In 1985, Dallas, Texas, macho-man Ron Woodroof (Matthew McConaughey, Magic Mike) discovers that he has contracted AIDS. Initially, he can’t accept his condition because he thinks it is a “gay disease.” After much research he realizes the truth and embarks on a quest to find a way to combat the disease. He has two unlike allies: a sympathetic doctor (Jennifer Garner, Juno) and HIV positive transsexual Rayon (Jared Leto, Fight Club).
Reaction & Thoughts:
With three Academy Awards (aka Oscars) and multiple nominations under its belt, I was expecting a lot from Dallas Buyers Club. I’m also a huge fan of Jean-Marc Vallée’s extraordinarily good C.R.A.Z.Y. (2005). It’s an understatement to say that I found the film lacking in so many areas.
Dallas Buyers Club is loosely based on the true story of electrician and part-time rodeo cowboy Woodroof. The Oscar-nominated screenplay by Craig Borten and Melisa Wallack is repetitive and superficial. It is the sort of unsubtle thing created for the consumption of the mainstream market.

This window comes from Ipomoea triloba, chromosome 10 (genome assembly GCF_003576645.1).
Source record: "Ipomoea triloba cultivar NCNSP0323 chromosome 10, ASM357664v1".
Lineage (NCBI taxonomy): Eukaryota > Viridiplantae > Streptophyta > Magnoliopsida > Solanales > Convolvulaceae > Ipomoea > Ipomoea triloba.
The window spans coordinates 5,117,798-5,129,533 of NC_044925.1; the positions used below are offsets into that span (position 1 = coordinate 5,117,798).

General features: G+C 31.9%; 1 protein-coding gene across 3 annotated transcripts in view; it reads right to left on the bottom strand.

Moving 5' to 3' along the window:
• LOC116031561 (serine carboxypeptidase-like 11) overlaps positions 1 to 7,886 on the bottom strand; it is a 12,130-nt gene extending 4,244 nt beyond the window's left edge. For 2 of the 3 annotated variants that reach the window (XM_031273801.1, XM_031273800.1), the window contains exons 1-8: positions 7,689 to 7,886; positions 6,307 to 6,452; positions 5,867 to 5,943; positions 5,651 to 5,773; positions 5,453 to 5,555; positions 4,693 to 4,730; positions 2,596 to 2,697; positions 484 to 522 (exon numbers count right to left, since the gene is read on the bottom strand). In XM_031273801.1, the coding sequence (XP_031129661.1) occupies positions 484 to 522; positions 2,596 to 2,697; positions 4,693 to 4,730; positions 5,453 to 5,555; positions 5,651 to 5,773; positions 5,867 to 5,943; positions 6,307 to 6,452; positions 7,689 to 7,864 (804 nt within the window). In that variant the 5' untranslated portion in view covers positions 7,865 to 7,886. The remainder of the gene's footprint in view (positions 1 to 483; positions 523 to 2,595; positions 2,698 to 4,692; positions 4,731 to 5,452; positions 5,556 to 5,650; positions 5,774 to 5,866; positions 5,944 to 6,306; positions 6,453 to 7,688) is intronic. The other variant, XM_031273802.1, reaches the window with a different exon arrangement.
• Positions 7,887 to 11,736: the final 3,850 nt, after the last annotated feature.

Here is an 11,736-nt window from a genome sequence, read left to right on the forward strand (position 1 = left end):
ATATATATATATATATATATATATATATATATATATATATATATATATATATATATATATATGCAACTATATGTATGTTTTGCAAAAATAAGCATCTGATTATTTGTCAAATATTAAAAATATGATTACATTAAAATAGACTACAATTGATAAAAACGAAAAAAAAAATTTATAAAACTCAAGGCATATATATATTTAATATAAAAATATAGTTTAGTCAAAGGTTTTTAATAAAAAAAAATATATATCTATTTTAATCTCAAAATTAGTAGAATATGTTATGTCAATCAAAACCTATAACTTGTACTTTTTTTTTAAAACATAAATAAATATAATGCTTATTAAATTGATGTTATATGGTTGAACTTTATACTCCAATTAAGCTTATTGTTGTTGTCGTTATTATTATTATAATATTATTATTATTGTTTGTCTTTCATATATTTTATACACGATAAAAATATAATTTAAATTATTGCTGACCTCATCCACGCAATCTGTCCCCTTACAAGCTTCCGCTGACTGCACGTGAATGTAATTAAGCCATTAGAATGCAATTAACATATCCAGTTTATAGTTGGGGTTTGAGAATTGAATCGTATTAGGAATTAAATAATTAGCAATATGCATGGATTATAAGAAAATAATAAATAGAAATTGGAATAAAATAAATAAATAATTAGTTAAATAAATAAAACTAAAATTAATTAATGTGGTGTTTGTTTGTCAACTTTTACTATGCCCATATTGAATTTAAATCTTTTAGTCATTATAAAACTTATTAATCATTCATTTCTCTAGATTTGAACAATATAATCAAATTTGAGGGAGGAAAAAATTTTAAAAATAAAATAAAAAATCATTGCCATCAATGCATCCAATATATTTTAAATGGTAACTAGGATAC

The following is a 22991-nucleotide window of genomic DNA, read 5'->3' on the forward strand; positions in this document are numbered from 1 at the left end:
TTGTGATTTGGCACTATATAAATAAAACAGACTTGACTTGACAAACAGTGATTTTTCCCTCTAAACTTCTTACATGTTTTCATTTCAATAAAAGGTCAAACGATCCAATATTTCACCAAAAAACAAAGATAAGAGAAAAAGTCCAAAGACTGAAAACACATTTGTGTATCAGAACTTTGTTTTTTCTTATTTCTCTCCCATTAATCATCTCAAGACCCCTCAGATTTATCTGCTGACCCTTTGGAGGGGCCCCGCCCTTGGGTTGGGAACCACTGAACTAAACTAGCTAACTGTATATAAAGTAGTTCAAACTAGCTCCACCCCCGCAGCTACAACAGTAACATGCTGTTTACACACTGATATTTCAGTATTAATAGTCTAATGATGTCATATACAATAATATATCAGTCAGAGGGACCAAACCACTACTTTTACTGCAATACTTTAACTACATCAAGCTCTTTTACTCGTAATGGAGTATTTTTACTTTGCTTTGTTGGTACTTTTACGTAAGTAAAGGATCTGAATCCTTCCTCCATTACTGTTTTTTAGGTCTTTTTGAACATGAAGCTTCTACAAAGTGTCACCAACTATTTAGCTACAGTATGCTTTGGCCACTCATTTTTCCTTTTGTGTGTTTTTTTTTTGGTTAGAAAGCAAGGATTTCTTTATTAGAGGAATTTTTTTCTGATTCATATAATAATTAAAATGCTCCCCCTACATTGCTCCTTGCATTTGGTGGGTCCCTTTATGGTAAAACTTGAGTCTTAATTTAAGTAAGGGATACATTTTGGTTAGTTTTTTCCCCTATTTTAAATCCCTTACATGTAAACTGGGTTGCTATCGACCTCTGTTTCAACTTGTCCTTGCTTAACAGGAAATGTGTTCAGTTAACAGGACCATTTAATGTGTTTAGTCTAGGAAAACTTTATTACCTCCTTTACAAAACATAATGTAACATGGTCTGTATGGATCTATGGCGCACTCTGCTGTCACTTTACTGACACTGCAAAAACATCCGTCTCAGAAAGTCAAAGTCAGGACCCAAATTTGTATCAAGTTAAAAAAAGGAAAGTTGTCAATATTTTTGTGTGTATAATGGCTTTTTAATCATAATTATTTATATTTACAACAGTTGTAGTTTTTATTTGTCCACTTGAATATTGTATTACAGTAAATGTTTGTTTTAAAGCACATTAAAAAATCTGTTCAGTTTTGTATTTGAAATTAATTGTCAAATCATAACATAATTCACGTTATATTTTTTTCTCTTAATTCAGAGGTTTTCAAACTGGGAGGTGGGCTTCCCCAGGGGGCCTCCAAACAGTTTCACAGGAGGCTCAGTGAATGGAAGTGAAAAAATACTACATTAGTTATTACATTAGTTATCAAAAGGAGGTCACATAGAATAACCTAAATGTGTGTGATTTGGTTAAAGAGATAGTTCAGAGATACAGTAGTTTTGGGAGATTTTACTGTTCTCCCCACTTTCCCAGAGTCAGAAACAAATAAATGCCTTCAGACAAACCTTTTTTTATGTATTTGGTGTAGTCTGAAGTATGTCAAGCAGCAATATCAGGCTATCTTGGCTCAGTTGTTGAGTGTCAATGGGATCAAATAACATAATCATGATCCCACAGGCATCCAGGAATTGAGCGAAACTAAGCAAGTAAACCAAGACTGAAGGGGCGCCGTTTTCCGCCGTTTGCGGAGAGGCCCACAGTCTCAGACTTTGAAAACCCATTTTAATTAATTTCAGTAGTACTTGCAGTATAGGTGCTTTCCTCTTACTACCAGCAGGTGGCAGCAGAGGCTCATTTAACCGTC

The entire film consists of Woodroof going from A to Z to get drugs. He curses the FDA, he buys more stuff, and the government shows up to confiscate everything. It goes on and on like this for nearly two hours. There is, or course, the classic Hollywood change-of-hearts halfway through the movie. Nothing terribly interesting occurs here.
McConaughey is good. I wouldn’t say it is an award-caliber performance, but I don’t begrudge his Oscar — I’ve seen worse. He is a good actor who deserved an Oscar; I juts thought he had given far better performances in better films.
Leto’s trophy is a bit harder to swallow. The character is a prop strategically placed throughout the story so we can feel better about Woodroof’s slow acceptance of homosexuality. He’s not a convincing transsexual either. Leto acts as if he is wearing high heels for the very first time in his life. But the Academy loves acting that shows an effort and Leto’s — and McConaughey’s — physical transformation screams “look at me, I’m a dedicated actor.” The Best Makeup Oscar is even more absurd.
Conclusions & Final Thoughts:
I much prefer Norman René’s Longtime Companion (1989), a more thoughtful exploration of the AIDS crisis. Anyhow, I seem to be in the minority — judge for yourself. With Griffin Dunne (An American Werewolf in London), Steve Zahn, and Dallas Roberts (Milton, TV’s The Walking Dead). Color, 117 minutes, Rated R.